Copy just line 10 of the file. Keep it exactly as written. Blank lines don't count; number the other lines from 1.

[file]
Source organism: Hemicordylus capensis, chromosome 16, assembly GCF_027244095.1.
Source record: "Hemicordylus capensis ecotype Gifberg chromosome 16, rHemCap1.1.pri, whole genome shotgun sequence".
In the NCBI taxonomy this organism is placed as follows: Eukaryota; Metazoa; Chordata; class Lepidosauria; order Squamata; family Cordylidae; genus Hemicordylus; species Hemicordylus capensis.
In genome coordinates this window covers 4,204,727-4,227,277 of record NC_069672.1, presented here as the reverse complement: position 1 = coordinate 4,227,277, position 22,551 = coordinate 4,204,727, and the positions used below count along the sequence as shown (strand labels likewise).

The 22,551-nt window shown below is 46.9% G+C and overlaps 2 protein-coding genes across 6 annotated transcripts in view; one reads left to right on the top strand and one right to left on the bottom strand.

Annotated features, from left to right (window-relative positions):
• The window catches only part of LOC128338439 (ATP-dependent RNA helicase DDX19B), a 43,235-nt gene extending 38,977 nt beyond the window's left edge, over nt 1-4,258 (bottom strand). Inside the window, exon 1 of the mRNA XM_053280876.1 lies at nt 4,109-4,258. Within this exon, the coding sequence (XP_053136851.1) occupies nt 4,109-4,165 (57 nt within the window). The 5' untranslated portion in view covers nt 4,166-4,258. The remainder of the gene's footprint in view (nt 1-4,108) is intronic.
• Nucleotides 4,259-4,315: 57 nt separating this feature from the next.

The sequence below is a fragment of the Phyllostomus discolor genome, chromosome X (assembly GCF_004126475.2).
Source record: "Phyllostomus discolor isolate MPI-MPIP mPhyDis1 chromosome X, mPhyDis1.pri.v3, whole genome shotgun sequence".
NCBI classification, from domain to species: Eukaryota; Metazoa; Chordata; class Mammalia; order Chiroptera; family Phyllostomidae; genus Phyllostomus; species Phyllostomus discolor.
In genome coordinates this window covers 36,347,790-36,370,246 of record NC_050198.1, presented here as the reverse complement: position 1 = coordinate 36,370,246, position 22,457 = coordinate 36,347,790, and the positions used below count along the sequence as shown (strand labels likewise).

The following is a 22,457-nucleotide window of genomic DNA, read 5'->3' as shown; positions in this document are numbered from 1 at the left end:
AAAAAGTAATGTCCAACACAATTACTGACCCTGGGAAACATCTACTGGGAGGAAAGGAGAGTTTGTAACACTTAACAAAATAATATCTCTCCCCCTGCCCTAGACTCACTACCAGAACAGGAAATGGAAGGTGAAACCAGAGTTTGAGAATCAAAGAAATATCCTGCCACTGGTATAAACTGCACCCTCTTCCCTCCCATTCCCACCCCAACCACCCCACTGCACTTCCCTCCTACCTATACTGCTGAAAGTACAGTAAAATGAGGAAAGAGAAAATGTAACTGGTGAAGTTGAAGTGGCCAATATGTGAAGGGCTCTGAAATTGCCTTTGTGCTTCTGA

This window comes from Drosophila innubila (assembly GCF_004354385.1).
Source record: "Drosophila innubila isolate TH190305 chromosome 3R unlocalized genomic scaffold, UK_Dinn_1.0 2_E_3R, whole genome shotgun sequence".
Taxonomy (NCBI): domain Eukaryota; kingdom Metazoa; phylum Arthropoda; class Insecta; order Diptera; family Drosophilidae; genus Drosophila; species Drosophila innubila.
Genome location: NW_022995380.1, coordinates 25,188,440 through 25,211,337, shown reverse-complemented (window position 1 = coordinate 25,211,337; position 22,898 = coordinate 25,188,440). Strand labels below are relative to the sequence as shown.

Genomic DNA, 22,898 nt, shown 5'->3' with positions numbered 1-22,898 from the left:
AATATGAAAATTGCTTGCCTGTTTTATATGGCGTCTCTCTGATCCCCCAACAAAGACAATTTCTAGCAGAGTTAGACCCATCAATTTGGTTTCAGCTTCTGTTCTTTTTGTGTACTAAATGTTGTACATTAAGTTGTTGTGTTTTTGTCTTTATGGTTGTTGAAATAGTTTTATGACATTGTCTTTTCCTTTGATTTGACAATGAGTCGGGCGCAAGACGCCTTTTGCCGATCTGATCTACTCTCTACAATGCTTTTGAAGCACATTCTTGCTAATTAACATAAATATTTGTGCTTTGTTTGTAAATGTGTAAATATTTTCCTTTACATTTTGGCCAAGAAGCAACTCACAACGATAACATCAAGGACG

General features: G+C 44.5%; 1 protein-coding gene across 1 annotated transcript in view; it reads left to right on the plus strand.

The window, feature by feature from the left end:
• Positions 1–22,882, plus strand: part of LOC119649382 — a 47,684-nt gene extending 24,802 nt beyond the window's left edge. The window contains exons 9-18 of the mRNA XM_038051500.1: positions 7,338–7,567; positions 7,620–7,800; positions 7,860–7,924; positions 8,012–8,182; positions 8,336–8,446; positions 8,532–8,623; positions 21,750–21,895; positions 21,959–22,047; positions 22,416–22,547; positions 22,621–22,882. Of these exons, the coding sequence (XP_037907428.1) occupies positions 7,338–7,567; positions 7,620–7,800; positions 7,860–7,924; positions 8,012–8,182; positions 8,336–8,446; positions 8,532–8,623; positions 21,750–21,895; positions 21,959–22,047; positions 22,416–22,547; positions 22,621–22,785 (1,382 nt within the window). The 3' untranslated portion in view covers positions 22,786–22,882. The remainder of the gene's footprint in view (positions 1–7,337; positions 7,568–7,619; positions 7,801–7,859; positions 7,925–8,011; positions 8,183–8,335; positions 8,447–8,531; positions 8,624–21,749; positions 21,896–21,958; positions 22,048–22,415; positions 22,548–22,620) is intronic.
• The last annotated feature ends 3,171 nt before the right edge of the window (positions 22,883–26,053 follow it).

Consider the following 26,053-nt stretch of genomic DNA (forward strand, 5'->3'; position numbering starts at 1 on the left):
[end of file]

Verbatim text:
Source record: "Phyllostomus discolor isolate MPI-MPIP mPhyDis1 chromosome X, mPhyDis1.pri.v3, whole genome shotgun sequence".